Monday, March 14, 2011

Not rock to bread, but bread to Body

Sunday's readings included Matthew's account of Satan tempting Jesus in the desert, starting at verse 4:1:

At that time Jesus was led by the Spirit into the desert to be tempted by the devil. He fasted for forty days and forty nights, and afterwards he was hungry. The tempter approached and said to him, “If you are the Son of God, command that these stones become loaves of bread.” He said in reply, “It is written: One does not live on bread alone, but on every word that comes forth from the mouth of God.”

I've read this passage a number of times throughout the years, without noticing the Eucharistic overtones. On Sunday I finally saw the connection but only through the last line, when I thought about Christ being THE Word, our bread, the bread of heaven.

Last night in reading it again, another piece of the Eucharistic message came through, in the words of the tempter himself.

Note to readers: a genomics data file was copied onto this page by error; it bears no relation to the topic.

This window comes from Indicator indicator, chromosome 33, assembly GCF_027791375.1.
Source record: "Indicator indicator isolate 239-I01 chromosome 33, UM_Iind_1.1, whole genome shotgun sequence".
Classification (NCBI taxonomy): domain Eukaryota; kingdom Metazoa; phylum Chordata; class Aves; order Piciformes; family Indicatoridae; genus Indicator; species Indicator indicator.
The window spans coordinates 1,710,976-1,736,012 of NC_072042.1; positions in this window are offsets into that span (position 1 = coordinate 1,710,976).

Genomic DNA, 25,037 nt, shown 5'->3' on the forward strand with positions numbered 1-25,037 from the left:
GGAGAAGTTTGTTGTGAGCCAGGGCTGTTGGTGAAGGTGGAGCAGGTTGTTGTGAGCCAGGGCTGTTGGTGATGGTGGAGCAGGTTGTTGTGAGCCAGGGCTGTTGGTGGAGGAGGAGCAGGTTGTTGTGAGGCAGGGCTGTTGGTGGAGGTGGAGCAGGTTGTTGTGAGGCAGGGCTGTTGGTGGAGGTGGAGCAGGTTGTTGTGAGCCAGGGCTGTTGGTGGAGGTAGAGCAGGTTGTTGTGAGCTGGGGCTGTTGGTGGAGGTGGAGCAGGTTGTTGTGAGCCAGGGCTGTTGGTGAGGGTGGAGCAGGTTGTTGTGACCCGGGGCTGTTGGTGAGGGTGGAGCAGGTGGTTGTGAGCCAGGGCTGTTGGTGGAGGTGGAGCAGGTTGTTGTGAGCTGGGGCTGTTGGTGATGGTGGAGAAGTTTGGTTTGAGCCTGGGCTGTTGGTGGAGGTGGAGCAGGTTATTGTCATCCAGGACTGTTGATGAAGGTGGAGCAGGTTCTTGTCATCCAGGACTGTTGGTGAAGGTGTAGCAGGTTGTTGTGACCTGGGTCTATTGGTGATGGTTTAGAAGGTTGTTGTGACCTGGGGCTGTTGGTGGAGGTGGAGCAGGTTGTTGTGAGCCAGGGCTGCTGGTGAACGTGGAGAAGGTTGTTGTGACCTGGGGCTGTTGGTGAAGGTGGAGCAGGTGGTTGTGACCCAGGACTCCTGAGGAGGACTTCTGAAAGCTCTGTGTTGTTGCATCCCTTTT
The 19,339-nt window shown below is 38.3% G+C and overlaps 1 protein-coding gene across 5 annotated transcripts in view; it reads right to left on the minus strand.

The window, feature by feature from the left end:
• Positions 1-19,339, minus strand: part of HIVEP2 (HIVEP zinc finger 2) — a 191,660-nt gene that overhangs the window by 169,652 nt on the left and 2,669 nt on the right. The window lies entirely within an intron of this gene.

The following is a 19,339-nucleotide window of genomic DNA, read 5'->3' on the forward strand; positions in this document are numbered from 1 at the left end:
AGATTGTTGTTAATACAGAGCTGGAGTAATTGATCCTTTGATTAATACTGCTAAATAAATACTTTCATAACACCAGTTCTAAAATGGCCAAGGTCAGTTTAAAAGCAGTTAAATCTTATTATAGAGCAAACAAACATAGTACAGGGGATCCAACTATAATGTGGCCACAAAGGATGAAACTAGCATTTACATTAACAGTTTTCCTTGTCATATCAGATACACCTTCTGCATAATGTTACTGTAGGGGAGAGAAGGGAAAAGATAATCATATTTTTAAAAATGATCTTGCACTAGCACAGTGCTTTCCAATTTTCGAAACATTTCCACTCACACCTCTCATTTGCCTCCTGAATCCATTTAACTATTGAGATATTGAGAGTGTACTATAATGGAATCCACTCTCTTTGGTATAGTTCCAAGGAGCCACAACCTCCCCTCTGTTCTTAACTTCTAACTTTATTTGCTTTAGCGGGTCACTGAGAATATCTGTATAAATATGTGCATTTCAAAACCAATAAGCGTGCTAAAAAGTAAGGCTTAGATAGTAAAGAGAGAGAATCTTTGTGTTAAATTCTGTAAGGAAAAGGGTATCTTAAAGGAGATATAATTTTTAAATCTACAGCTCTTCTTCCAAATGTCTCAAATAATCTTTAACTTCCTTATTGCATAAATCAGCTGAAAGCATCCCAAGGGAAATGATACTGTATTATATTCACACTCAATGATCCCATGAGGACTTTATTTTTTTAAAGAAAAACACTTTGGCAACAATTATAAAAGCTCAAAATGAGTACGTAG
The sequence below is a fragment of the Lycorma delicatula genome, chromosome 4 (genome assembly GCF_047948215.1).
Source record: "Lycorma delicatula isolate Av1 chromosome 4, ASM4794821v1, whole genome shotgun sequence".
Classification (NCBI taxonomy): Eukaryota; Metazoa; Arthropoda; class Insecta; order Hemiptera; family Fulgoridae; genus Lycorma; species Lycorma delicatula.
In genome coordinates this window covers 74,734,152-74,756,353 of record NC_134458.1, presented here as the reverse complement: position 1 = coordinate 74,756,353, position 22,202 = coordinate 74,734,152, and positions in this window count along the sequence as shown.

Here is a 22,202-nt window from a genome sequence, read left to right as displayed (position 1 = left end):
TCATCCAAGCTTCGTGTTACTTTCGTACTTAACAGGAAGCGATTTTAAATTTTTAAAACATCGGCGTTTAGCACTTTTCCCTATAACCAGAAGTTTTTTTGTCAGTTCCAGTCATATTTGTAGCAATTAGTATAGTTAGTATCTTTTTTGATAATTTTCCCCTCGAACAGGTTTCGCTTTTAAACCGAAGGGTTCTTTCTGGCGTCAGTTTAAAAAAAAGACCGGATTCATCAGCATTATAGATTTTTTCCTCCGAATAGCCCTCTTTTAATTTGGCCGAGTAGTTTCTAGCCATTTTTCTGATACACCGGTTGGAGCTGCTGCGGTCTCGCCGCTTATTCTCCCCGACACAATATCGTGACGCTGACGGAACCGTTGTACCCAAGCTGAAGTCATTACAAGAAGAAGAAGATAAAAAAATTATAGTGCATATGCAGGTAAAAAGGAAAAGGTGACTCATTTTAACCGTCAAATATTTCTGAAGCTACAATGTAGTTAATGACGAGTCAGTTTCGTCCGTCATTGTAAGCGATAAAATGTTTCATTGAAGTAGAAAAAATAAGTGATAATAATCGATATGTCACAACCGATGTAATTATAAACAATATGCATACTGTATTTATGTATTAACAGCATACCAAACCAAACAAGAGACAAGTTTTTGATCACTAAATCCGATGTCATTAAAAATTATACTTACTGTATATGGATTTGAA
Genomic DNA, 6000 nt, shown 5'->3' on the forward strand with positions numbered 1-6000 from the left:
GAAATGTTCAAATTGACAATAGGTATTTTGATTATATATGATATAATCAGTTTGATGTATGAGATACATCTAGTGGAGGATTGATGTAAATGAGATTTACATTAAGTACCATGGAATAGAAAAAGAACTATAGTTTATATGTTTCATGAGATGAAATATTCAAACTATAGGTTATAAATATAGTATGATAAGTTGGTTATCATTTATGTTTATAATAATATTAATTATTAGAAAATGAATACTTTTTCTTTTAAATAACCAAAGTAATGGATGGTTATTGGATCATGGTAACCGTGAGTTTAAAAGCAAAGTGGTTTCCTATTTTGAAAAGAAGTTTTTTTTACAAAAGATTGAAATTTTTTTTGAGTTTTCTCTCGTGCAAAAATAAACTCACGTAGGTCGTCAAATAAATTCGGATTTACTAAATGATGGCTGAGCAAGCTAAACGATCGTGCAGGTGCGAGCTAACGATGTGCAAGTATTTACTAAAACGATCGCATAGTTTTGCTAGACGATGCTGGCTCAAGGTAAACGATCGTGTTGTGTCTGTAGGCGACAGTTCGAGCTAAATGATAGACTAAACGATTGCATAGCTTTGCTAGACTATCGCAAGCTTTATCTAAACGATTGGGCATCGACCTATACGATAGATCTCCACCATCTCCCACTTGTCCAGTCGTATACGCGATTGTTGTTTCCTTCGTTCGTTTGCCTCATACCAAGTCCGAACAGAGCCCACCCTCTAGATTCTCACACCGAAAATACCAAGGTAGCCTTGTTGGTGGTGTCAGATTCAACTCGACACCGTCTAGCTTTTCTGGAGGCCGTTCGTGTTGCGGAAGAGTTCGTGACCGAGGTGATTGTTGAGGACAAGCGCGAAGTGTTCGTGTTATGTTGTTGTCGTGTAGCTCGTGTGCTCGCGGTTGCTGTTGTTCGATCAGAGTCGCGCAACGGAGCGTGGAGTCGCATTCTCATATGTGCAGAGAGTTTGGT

He is jealous, Old Hairy Legs. He disdains humanity but also envies us. We humans co-operate with the Father in creating new eternal souls, something the angels can never do. Their numbers are finite, ours increase until the end of time. He doesn't like that, and yet he also looks down on our incarnation, our embodiedness. And so he tries to speak to what he perceives as fleshly weakness; Christ's hunger.

At the same time the devil seems to be hoping to lure Him into an action for which it is not yet time. He says "Go ahead, turn a stone into bread."

Jesus, of course, says no. He says that He will not turn rocks into bread, He will instead transform bread into Himself. He knows we cannot live on bread alone, not even bread that was miraculously changed from lifeless stone.

We need more.

We need bread become Word. We need Eucharist.

It awes me to continue finding these Eucharistic messages throughout the Bible, waiting to be unveiled.

(Click here for more ponderings on Satan's jealousy of humanity.)

Hope becomes reality

Falling in love is when hope becomes reality.


Thursday, March 10, 2011

Take off your shoes

Earth's crammed with heaven, and every common bush afire with God. And only he who sees takes off his shoes, the rest sit round and pluck blackberries.

--Elizabeth Barrett Browning

Wednesday, March 9, 2011

What more can I want?